But the European Commission (the EU’s executive body) nixed the idea, a spokeswoman for the commission said, deciding instead to pursue less disruptive measures, according to the Portland Press Herald. Fishermen in New England and Canada, congressional leaders, and U.S. scientists had argued that the proposed ban was based on poor science.


Lobster shenanigans

Fishermen may have won the battle in Europe, but skirmishes of a different sort have been going on along Maine’s coast.

Two men were charged with theft in November after an investigation by the Maine Marine Patrol revealed they stole more than $9,000 worth of lobsters in 19 crates from two dealers, one in Harpswell and the other in South Bristol.

Meanwhile, an escalation of lobster-trap cutting incidents between Cape Rosier and Schoodic Point prompted the offer of a $15,000 reward for information from Maine Operation Game Thief, a group that works to protect natural resources.

Maine Department of Marine Resources Commissioner Patrick Keliher threatened to close the involved zone to fishing if the vandalism did not stop. “I don’t want to take an action that could potentially penalize law-abiding harvesters,” he said, “but I am committed to preventing this from escalating further.”

Marine Patrol Colonel Jon Cornish called the trap-cutting incidents, which caused more than $350,000 in losses, the “most costly loss of gear” he has witnessed in his 32-year career. 

Earlier in the fall, a boat owned by a lobsterman in Port Clyde was sunk an amazing three times in six weeks. After the first two sinkings, Anthony Hooper relaunched his 35-foot boat, Liberty. After the third, he gave up for the season. Operation Game Thief offered a $2,000 reward for information in that case. 

In September, two men were charged with the sinking of yet another lobsterboat, this one in Tenants Harbor. Authorities contend the two men who sank that boat did so in return for money to buy drugs.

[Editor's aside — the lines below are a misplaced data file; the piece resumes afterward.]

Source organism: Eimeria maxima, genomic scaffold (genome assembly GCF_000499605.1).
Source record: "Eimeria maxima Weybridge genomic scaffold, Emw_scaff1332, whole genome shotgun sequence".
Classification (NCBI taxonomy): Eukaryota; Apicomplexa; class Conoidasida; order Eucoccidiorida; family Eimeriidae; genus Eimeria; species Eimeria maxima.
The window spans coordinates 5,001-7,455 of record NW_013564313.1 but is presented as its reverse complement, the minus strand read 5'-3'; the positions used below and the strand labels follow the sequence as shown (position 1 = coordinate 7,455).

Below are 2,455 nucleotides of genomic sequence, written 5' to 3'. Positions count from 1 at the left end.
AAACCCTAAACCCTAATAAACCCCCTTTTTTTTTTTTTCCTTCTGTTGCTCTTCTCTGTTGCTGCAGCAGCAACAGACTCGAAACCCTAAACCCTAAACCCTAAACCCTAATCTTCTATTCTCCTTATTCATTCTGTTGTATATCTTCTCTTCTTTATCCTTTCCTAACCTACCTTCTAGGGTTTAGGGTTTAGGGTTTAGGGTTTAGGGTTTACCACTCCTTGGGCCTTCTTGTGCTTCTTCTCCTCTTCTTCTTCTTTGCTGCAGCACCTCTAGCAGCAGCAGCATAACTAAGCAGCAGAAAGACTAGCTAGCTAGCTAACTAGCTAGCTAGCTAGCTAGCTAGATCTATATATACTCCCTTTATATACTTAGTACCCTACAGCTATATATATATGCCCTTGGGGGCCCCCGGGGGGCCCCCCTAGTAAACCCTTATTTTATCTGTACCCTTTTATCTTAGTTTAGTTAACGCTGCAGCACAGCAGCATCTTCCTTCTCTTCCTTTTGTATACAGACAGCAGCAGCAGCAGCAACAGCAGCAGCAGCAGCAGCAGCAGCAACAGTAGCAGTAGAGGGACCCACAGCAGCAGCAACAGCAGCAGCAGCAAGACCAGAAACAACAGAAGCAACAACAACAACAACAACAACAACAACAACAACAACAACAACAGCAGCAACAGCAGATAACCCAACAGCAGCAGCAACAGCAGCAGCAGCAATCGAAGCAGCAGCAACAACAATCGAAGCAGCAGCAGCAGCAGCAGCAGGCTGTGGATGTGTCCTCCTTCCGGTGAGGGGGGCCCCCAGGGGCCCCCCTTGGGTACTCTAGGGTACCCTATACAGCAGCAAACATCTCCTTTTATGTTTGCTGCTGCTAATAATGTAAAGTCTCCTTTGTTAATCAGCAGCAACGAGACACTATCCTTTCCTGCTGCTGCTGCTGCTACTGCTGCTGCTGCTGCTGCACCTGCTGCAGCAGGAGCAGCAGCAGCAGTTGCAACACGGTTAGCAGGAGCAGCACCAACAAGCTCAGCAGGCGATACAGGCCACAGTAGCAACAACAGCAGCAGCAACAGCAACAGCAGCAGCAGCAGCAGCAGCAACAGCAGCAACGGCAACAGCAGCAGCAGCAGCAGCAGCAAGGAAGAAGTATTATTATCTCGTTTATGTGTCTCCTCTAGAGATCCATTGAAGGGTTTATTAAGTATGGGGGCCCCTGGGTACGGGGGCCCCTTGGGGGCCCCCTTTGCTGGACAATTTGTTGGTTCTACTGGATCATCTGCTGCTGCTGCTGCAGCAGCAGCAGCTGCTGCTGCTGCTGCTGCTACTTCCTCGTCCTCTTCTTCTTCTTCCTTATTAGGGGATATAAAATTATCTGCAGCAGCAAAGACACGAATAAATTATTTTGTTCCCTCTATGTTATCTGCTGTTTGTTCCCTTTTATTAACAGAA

Harbor says no to cruise ships

While many harbors along the coast have rolled out the welcome mat for cruise ships, Northeast Harbor (a village within the town of Mount Desert) has gone in the other direction. Mount Desert selectmen voted 5-0 in November against allowing American Cruise Lines to discharge passengers at the local marina this coming summer, according to an article in the Bangor Daily News.

Most coastal Maine communities see the vessels—both the enormous ones commonly seen in Bar Harbor and Portland, and the smaller versions operated by American Cruise Lines—as an economic boon. Bar Harbor, which abuts the town of Mount Desert and is the state’s busiest cruise ship port, had 105 cruise ship visits that brought an estimated 158,000 passengers into Frenchman Bay in 2016, according to the BDN. Portland hosted more than 70 ship visits with more than 100,000 passengers.

Some Northeast Harbor businesspeople argued in favor of cruise ships, saying the town’s shaky economy needs the boost. But others said cruise ships would not help preserve the village’s small-town character.

Twenty local property owners, including several billionaire summer residents, sent an open letter that was published in the weekly Mount Desert Islander, arguing cruise ships “would jeopardize the unique character” of Northeast Harbor, “costing us far more than we might gain and undermining many of the qualities that we hold dear.”


Entangled whales cause concern

Federal fisheries managers and conservation groups were concerned about endangered right whales after two were found dead off the Maine coast and a third was rescued from tangled fishing gear near Cape Cod.

The spate of three incidents reported in a three-day span is renewing focus on a whale population that has been growing but remains in a precarious position.